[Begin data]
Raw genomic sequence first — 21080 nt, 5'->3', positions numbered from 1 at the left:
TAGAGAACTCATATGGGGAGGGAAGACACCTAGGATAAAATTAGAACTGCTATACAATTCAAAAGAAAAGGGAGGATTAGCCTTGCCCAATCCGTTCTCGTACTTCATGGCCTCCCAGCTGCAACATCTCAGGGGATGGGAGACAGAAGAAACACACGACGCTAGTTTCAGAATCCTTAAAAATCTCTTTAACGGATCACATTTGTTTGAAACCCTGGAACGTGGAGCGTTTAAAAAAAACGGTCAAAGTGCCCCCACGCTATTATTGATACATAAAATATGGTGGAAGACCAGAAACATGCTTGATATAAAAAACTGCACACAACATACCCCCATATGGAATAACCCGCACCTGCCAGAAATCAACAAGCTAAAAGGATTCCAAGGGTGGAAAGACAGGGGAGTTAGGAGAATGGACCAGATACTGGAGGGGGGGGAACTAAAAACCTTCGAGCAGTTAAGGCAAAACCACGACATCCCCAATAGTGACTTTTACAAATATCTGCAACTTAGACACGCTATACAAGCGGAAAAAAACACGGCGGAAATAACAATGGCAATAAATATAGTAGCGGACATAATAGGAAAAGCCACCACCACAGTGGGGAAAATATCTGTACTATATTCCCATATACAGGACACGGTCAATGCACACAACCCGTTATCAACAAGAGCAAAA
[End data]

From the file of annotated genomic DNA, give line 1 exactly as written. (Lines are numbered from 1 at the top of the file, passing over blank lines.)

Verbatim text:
Raw genomic sequence first — 21080 nt, 5'->3', positions numbered from 1 at the left: